Time over the world – how does it work

A brief history of the time is defined across the world.

1884: International time is defined

  • Adopted Greenwich as the prime meridian
  • Recommended GMT as the reference time for the world
  • Proposed the time zones system
  • 1 second = 1/86400 of the mean solar day

But inconsistency in earth’s rotation did drive a change in the second definition


1967: Redefinition of the second based on caesium atomic clock

The second is the duration of 9 192 631 770 periods of the radiation corresponding to the transition between the two hyperfine levels of the ground state of the caesium-133 atom

Based on that new definition the UTC time needs to be synchronised around the world

  • Stability and resilience is achieved by averaging around 500 atomic clocks in around 70 institutes worldwide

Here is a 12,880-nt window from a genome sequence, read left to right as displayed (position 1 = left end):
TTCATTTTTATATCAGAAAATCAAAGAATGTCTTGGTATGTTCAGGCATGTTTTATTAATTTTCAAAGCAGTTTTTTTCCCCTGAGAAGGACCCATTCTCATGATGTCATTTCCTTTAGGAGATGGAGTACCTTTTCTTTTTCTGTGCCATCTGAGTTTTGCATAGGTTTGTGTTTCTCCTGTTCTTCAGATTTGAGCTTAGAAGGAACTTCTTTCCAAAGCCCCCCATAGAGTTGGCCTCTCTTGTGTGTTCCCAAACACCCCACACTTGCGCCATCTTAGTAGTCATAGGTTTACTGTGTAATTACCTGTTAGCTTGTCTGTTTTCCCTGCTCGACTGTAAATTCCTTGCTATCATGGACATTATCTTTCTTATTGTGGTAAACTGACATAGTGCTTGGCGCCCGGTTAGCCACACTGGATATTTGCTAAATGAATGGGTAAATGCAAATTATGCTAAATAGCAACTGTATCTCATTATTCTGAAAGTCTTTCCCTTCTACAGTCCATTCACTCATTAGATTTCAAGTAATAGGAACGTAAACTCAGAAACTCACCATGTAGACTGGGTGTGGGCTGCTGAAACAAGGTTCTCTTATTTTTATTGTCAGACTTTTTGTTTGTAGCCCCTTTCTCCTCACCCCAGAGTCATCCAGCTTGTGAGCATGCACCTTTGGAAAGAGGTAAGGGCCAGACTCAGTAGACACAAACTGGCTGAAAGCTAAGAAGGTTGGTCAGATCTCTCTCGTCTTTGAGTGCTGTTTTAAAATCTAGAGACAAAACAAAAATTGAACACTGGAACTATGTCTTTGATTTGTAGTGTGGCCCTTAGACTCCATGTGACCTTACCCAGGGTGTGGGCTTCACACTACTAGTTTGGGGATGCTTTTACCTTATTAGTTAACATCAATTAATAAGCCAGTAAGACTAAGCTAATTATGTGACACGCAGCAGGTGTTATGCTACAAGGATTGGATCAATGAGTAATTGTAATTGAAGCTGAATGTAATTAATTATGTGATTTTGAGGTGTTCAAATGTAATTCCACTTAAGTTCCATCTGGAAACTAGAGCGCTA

• The results are published monthly in BIPM Circular T and weekly ‘rapid’ results published in UTCr
  • The IERS decides on leap second insertions to keep UTC in step with the Earth’s rotation (UT1)


27 leap seconds have been introduced since 1972 in order to adjust atomic time and the solar day



The UTC time is eventually computed by the BIPM in Paris after computing all the received data for the past month, so the UTC time is only defined with a one month delay.

(BIPM – Bureau International des Poids et Mesures) Based at Sèvres, Paris


See below an exemple of how the data coming from the different location looks like (sept 2017 to june 2018).


Each country is using its own UTC time (not averaged yet) to feed it systems (GPS, GALILEO, GLONASS, Internet NTP …).